Refugees are given access to the public health system and to housing through certain programmes such as ESTIA. The first open refugee camp was set up in Elaionas, in close proximity to the city centre of Athens – a sharp contrast to the previous closed detention centres. However, in the months following the summer of 2015, Syriza’s policies gradually became harsher. The EU-Turkey deal in March 2016 transformed the Greek islands into a buffer zone, creating a double border between Turkey and Greece. “Hotspots”, a new neutral word for refugee camps, were set up on the islands of Lesvos, Samos, Chios, and other Aegean islands. Refugees and migrants waited for months or even years for the proper documents required to reach the mainland. The Moria refugee camp gradually became synonymous with increasingly humiliating conditions. The overall conditions on the mainland are better, but not by much. A few thousand refugees have access to housing through certain programmes set up by international organisations or NGOs. The rest, however, are either homeless or living in camps on the outskirts of big cities. In most cases, the mainland camps are also overcrowded, with very harsh living conditions. Access to welfare, health and education is also difficult and complicated, especially for people living in remote camps. Nonetheless, a dynamic solidarity movement has grown since 2015. For instance, some occupied buildings in both Athens and Thessaloniki have been transformed into refugee accommodation.

The impact of the 2019 elections

The elections of 2019 brought Nea Dimokratia, a conservative party, back to power, giving new fuel to xenophobic and racist views in mainstream discourse and politics. Refugees can no longer access public health services for free, in the same ways as the native population, while camp conditions have further deteriorated. The COVID-19 pandemic, instead of being a reason for improving the living and hygiene conditions in the camps, became an excuse for applying more restrictive and authoritarian policies. Instead of providing proper medical care and basic hygiene conditions, the government even sealed off open camps to prevent the virus from spreading.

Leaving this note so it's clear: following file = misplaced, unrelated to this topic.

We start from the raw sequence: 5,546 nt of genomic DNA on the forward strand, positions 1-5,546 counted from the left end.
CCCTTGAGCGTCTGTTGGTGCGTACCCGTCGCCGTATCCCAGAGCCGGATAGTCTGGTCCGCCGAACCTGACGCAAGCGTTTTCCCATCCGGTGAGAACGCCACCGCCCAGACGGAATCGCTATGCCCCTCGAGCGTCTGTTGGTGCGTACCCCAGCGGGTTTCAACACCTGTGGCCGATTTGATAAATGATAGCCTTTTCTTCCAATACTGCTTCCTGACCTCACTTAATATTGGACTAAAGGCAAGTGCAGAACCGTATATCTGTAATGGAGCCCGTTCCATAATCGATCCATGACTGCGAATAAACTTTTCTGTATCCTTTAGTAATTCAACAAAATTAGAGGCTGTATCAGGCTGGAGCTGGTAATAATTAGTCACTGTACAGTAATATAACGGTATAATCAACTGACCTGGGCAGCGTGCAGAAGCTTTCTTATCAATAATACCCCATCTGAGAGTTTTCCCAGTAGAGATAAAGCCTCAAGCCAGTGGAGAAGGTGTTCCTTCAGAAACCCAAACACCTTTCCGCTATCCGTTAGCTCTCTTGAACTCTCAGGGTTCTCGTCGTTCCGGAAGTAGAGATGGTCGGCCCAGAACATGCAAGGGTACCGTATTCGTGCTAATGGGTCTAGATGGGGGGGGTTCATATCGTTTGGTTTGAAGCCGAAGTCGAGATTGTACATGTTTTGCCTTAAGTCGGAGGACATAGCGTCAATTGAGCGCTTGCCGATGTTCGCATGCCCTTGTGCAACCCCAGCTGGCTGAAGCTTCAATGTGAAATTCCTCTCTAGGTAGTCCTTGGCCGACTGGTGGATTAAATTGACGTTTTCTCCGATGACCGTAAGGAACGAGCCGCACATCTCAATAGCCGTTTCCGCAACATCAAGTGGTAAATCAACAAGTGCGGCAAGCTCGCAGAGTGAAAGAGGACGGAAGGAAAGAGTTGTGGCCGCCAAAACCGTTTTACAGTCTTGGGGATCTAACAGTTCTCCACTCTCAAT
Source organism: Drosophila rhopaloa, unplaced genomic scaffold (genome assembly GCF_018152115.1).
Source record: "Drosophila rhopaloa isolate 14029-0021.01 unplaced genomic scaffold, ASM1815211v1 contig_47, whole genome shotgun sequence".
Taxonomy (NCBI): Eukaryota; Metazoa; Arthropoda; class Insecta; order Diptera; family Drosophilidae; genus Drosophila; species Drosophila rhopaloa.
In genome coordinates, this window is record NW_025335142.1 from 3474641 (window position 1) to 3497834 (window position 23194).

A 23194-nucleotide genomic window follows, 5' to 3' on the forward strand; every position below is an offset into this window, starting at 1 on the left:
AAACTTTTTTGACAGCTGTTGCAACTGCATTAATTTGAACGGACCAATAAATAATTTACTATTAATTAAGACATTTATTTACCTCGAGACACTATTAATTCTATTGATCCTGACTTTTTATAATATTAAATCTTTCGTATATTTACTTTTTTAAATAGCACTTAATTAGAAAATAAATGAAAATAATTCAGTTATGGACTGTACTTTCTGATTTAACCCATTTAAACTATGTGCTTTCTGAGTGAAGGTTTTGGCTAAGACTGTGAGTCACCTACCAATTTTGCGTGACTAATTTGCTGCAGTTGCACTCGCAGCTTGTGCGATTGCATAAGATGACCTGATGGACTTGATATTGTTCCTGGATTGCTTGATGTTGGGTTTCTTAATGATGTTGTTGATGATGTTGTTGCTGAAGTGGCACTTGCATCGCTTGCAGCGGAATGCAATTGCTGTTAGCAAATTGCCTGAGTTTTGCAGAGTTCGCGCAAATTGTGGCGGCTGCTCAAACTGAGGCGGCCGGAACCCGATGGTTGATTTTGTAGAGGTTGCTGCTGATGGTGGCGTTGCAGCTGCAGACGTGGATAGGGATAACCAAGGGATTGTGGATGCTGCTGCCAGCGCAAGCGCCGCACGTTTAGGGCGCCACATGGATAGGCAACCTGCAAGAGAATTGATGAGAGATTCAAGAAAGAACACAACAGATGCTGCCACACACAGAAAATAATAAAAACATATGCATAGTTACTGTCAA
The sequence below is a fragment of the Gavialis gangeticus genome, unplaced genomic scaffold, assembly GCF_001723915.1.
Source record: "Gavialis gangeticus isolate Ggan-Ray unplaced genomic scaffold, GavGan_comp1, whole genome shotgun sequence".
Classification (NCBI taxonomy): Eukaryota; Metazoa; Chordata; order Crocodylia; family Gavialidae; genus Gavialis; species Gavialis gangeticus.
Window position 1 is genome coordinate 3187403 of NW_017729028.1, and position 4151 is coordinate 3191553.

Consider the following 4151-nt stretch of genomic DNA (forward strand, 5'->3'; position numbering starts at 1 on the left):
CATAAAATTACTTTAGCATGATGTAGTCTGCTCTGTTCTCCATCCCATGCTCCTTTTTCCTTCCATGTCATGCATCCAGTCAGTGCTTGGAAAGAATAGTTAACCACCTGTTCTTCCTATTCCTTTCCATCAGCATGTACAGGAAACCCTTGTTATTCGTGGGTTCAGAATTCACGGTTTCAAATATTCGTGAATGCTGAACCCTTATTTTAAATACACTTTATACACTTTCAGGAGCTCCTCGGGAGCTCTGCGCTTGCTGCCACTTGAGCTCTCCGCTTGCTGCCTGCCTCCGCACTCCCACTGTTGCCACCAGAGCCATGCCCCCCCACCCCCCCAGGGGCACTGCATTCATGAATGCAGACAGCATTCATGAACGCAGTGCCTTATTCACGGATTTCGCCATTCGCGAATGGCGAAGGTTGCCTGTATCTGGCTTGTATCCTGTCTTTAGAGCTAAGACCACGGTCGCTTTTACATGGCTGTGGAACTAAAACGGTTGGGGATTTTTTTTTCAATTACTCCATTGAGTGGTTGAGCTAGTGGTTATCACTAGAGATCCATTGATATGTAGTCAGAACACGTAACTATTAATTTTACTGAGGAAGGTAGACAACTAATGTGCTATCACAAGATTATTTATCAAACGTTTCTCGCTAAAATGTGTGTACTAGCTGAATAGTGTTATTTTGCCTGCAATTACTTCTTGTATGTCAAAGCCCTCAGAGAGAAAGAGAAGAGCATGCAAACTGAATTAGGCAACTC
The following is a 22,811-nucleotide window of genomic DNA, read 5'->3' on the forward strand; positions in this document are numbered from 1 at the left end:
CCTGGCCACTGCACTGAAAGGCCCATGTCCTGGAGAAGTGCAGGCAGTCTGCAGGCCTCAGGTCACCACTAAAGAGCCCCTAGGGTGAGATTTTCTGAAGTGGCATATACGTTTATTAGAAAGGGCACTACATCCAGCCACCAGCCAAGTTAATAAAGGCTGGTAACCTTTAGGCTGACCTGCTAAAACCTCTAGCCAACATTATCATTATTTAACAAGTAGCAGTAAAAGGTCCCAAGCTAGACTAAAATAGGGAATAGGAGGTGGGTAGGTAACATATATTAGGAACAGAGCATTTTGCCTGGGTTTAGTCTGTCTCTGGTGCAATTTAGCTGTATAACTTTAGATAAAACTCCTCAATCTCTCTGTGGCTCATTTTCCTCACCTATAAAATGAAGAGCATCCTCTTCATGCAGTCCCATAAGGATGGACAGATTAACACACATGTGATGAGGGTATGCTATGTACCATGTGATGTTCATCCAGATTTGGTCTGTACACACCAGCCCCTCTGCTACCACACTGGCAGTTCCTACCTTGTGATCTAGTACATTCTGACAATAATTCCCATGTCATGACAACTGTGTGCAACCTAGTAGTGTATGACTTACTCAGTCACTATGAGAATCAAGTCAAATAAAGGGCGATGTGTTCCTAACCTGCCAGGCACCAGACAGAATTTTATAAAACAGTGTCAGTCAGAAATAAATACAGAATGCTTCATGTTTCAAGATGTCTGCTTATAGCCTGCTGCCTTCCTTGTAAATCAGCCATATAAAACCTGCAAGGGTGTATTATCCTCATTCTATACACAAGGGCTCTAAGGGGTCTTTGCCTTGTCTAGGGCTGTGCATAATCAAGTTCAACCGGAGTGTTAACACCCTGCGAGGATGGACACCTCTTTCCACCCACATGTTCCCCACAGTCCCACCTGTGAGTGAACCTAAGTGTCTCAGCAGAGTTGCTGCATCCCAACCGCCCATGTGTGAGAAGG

Refugees have also been the target of attacks in several high-profile incidents. On Lesvos, locals attacked NGO workers and set fire to refugee reception centres. In Kammena Vourla, the locals rioted against the opening of a shelter for 39 unaccompanied refugee children. People in several towns and neighbourhoods collaborated to prevent refugee children from participating in public school classes. In the national media, these incidents were covered as evidence for the argument that “Greece cannot take in any more refugees”.